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Resource Justice is RSF’s research initiative, where we foster research into the sustainable, efficient and equitable use of natural resources in the US and abroad. Our goal is that the rich bounty provided by the natural world be shared equitably among all members of the human community, ensuring that social progress is both inclusive and resilient. Aiming to serve as a valuable resource for community stakeholders who share this objective, much of our work focuses on translational research. With our network of talented researchers, we also conduct novel research into pressing social issues including urban land use & housing issues, land & property taxation, value capture of natural resource rents, and climate change & the environment.

Our Mission: Advancing equitable resource use through responsive research.

Our Vision: We pursue a world where natural resources are put to productive and sustainable use for the health and wellbeing of all.

Our Values:
  • Fairness
  • Stewardship
  • Justice
  • Equity
  • Inclusion
  • Transparency
  • Event Recording:
    Driving the Shift: Tax Activism and the Move to Land Value Tax

    As struggles for affordable housing and good land use intensify, more and more communities across the U.S. are considering the shift from a traditional property tax to a Land Value Tax.  You can now view the recording of this informative panel discussion featuring the folks working towards tax reform in the name of economic equity in California, Detroit, Richmond, and New York City.

    Recent Articles

    Privilege in the Wasted Land: How Wealthy Investors Hide Behind LLCs and Speculate on Vacant and Underutilized Land in New York City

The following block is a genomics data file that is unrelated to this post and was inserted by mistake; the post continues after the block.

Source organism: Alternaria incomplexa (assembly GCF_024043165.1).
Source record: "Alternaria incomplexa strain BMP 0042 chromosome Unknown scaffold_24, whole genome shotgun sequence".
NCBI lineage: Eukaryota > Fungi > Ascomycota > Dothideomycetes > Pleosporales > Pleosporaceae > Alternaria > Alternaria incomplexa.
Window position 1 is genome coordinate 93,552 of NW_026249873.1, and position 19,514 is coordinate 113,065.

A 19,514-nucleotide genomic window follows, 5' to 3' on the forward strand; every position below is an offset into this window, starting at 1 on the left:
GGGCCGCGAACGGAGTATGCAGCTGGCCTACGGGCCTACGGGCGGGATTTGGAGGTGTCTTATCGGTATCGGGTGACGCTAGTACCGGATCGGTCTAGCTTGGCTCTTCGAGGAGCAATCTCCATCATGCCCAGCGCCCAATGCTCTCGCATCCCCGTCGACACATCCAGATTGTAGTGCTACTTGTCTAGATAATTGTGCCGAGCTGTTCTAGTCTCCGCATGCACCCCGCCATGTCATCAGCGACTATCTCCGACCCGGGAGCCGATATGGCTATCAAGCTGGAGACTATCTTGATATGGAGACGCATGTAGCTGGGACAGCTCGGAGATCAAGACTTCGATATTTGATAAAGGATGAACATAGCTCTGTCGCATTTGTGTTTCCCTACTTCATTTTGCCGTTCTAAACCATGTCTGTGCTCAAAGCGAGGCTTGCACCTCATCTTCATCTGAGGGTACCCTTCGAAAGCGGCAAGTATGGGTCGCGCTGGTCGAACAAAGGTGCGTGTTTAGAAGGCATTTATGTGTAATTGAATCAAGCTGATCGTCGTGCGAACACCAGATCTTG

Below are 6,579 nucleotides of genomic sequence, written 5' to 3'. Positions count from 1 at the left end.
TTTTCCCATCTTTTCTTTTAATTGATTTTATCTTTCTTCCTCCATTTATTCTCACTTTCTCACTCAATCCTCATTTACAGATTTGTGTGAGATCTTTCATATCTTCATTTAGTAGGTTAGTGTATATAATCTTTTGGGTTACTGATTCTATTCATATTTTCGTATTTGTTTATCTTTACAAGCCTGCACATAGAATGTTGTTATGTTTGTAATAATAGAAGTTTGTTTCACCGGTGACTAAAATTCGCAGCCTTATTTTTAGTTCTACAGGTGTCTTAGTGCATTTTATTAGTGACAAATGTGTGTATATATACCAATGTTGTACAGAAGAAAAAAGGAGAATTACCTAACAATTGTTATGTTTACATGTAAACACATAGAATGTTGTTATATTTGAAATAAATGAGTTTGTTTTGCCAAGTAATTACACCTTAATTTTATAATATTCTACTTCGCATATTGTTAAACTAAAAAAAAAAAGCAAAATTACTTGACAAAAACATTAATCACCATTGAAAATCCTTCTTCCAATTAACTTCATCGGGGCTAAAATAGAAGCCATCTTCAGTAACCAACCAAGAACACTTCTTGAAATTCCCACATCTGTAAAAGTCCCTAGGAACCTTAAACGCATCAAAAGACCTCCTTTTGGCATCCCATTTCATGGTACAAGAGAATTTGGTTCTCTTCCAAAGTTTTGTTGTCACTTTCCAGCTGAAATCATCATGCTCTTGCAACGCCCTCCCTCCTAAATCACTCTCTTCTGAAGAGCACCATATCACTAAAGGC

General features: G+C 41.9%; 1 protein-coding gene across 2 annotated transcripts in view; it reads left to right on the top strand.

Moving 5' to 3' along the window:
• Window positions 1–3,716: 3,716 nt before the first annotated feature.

Over the past few months, we have published a series of articles which explore the presence of vacant and underutilized land in New York City and the role of Limited Liability Companies (LLCs) in the city’s housing market. Today, we publish our ground-breaking report, Privilege in the Wasted Land, which examines the factors associated with these phenomena and clearly establishes that LLC investors are over-represented among owners of both vacant and underutilized land in NYC.

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    Squandered Opportunity: The Social Cost of Underutilized Land

    In our previous article describing speculation on vacant urban land, we pointed out that the attention paid to vacant housing often overlooks another type of pernicious vacancy: housing units that aren’t even built in the first place. Sometimes this looks like plots of land lying vacant for decades, even in the face of exorbitant rents, earning juicy speculative profits for the owner as their land rises in value. But speculative profiteering doesn’t only occur on wholly vacant land. It also occurs on underutilized land. In this article, we examine the social harms that arise from underutilized land, consider ways of measuring it, and propose policies to discourage it.